As someone who works at the confluence of spirituality, social justice, and academia, it's been challenging for me to find a "place" (and funding). In a recent interview on Profellow.com, I shared how the Culture of Health Leaders program helps me articulate my path, grow relationships nationwide, and learn from 39 other scholars, practitioners, and activists. I share the link to the interview below.
But first, a few notes . . .
You don't need a degree to apply to Culture of Health Leaders. In my experience so far, Culture of Health Leaders treats education broadly, from "formal" education, to work experience, to learning with community members. One of the reasons I applied was to engage with people, knowledge, and publications from beyond the (privileged) academy.
It's true: graduate school and PhD training doesn't always offer strategies for thriving if you are a first generation graduate student, non-tenure track PhD, independent scholar, or activist researcher. By strategies for thriving, I mean strategies that support and sustain financial, emotional, and social wellbeing. Culture of Health Leaders is part of my current strategy for thriving as a Black/woman/public scholar/first generation student. The program provides social and financial support as I practice public scholarship via consulting, facilitating, writing, and community-based research. If you're on a "non-traditional" academic path, Culture of Health Leaders may be a resource for you, too.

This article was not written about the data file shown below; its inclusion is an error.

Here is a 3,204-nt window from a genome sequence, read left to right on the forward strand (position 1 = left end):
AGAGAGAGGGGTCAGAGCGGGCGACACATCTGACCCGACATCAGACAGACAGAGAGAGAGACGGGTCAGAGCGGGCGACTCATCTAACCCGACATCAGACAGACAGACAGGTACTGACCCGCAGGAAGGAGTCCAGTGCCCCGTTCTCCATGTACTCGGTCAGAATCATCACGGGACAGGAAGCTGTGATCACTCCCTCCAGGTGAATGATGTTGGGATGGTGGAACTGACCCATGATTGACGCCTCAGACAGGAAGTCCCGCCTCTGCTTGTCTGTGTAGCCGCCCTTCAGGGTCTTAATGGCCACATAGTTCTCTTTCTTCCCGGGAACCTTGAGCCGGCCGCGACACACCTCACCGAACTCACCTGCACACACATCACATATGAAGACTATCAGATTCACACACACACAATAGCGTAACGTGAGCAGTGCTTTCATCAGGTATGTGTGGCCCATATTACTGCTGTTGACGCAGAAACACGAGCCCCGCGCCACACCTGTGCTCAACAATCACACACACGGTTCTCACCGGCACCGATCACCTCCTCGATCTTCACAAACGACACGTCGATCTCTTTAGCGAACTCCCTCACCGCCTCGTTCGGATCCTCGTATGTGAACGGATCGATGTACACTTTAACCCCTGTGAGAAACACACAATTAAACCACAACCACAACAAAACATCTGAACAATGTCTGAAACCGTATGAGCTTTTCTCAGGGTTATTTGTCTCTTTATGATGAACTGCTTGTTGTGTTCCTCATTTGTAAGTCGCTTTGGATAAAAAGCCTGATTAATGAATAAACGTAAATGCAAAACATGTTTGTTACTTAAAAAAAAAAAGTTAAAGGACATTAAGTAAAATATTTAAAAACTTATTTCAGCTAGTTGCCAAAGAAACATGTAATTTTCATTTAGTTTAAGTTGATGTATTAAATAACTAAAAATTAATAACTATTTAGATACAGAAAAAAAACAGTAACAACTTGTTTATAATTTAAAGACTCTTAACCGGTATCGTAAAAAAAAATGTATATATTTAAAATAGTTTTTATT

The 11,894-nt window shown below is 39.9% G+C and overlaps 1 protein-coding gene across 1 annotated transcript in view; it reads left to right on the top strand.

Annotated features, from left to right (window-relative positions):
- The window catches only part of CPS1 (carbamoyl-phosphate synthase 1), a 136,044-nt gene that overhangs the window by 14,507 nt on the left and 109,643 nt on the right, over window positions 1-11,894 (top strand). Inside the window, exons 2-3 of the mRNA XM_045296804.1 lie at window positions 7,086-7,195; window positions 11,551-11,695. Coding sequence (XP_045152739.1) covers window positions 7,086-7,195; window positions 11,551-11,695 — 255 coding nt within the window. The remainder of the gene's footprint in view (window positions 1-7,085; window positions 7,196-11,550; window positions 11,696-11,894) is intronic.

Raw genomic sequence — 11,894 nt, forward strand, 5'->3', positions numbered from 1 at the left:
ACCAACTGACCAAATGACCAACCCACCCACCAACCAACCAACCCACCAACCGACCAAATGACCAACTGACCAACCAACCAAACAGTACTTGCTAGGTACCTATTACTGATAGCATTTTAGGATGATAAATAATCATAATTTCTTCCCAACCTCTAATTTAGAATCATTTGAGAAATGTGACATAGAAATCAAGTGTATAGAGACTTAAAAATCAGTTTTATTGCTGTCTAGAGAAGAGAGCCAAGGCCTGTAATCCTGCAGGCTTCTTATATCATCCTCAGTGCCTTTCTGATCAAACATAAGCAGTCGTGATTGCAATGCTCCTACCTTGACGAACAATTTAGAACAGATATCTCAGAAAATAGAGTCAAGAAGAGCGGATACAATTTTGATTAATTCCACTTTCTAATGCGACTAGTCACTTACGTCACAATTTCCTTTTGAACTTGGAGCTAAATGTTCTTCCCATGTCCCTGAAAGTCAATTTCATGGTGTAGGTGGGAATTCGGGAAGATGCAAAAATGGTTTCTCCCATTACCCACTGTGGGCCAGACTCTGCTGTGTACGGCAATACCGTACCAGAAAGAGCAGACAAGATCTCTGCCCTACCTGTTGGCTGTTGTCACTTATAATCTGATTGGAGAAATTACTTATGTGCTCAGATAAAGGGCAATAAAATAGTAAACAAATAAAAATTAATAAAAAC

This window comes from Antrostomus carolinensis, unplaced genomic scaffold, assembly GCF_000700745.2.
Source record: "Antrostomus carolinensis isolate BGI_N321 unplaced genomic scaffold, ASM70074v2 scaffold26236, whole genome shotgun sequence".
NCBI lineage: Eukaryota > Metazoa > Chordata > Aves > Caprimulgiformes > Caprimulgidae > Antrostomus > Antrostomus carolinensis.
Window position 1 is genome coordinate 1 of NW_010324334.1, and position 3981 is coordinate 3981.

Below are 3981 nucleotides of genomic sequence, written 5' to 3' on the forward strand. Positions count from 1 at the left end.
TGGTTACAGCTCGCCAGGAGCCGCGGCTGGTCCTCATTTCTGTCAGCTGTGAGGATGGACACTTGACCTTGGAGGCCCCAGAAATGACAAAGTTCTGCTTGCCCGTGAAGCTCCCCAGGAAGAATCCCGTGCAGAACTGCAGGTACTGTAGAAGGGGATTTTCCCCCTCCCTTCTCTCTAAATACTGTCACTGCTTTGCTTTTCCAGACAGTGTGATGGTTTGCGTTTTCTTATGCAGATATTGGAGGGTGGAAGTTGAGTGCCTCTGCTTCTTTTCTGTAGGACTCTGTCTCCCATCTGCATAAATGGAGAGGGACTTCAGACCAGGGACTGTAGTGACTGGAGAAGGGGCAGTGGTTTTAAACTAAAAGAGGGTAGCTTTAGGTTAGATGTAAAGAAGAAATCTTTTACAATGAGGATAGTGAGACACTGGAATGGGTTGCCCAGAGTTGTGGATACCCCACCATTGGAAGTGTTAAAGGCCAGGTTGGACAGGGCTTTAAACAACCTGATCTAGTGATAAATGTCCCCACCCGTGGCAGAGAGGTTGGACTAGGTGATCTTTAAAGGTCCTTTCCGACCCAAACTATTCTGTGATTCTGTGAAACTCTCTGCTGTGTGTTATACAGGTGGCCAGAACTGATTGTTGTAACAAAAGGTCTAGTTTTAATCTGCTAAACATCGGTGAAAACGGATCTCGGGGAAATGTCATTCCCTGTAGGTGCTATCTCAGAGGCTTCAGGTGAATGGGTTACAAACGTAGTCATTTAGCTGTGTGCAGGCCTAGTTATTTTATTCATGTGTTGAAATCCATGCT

Here's that interview!